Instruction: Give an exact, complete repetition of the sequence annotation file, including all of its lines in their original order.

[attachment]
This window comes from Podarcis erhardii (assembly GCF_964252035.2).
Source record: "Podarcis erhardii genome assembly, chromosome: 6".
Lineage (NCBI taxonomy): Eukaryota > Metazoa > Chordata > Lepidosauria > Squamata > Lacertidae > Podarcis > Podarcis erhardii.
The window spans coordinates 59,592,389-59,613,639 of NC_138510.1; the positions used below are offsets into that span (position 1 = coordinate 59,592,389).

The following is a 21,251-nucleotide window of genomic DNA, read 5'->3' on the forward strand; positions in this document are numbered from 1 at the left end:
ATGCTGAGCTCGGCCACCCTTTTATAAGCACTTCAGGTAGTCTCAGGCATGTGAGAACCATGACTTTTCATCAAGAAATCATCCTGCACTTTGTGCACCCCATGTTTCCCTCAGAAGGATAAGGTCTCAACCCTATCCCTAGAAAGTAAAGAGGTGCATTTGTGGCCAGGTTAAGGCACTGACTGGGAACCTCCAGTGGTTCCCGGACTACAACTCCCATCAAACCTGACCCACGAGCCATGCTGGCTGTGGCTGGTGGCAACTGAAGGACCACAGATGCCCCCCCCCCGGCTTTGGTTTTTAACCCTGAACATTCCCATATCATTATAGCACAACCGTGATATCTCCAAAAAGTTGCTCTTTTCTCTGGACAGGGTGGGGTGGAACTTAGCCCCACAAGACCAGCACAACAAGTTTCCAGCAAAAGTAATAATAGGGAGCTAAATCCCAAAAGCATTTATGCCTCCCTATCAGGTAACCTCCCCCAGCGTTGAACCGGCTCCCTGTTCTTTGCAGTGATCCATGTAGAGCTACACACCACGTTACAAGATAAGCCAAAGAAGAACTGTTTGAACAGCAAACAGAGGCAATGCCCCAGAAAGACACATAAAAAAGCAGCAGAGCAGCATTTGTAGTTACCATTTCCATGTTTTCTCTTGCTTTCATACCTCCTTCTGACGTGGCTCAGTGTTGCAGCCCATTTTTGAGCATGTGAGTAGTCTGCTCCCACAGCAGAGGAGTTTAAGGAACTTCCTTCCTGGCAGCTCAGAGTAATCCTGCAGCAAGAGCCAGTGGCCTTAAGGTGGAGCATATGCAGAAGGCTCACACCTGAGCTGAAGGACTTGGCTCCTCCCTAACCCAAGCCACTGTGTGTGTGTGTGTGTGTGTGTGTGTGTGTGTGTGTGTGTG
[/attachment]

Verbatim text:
This window comes from Podarcis erhardii (assembly GCF_964252035.2).
Source record: "Podarcis erhardii genome assembly, chromosome: 6".
Lineage (NCBI taxonomy): Eukaryota > Metazoa > Chordata > Lepidosauria > Squamata > Lacertidae > Podarcis > Podarcis erhardii.
The window spans coordinates 59,592,389-59,613,639 of NC_138510.1; the positions used below are offsets into that span (position 1 = coordinate 59,592,389).

The following is a 21,251-nucleotide window of genomic DNA, read 5'->3' on the forward strand; positions in this document are numbered from 1 at the left end:
ATGCTGAGCTCGGCCACCCTTTTATAAGCACTTCAGGTAGTCTCAGGCATGTGAGAACCATGACTTTTCATCAAGAAATCATCCTGCACTTTGTGCACCCCATGTTTCCCTCAGAAGGATAAGGTCTCAACCCTATCCCTAGAAAGTAAAGAGGTGCATTTGTGGCCAGGTTAAGGCACTGACTGGGAACCTCCAGTGGTTCCCGGACTACAACTCCCATCAAACCTGACCCACGAGCCATGCTGGCTGTGGCTGGTGGCAACTGAAGGACCACAGATGCCCCCCCCCCGGCTTTGGTTTTTAACCCTGAACATTCCCATATCATTATAGCACAACCGTGATATCTCCAAAAAGTTGCTCTTTTCTCTGGACAGGGTGGGGTGGAACTTAGCCCCACAAGACCAGCACAACAAGTTTCCAGCAAAAGTAATAATAGGGAGCTAAATCCCAAAAGCATTTATGCCTCCCTATCAGGTAACCTCCCCCAGCGTTGAACCGGCTCCCTGTTCTTTGCAGTGATCCATGTAGAGCTACACACCACGTTACAAGATAAGCCAAAGAAGAACTGTTTGAACAGCAAACAGAGGCAATGCCCCAGAAAGACACATAAAAAAGCAGCAGAGCAGCATTTGTAGTTACCATTTCCATGTTTTCTCTTGCTTTCATACCTCCTTCTGACGTGGCTCAGTGTTGCAGCCCATTTTTGAGCATGTGAGTAGTCTGCTCCCACAGCAGAGGAGTTTAAGGAACTTCCTTCCTGGCAGCTCAGAGTAATCCTGCAGCAAGAGCCAGTGGCCTTAAGGTGGAGCATATGCAGAAGGCTCACACCTGAGCTGAAGGACTTGGCTCCTCCCTAACCCAAGCCACTGTGTGTGTGTGTGTGTGTGTGTGTGTGTGTGTGTGTGTGTG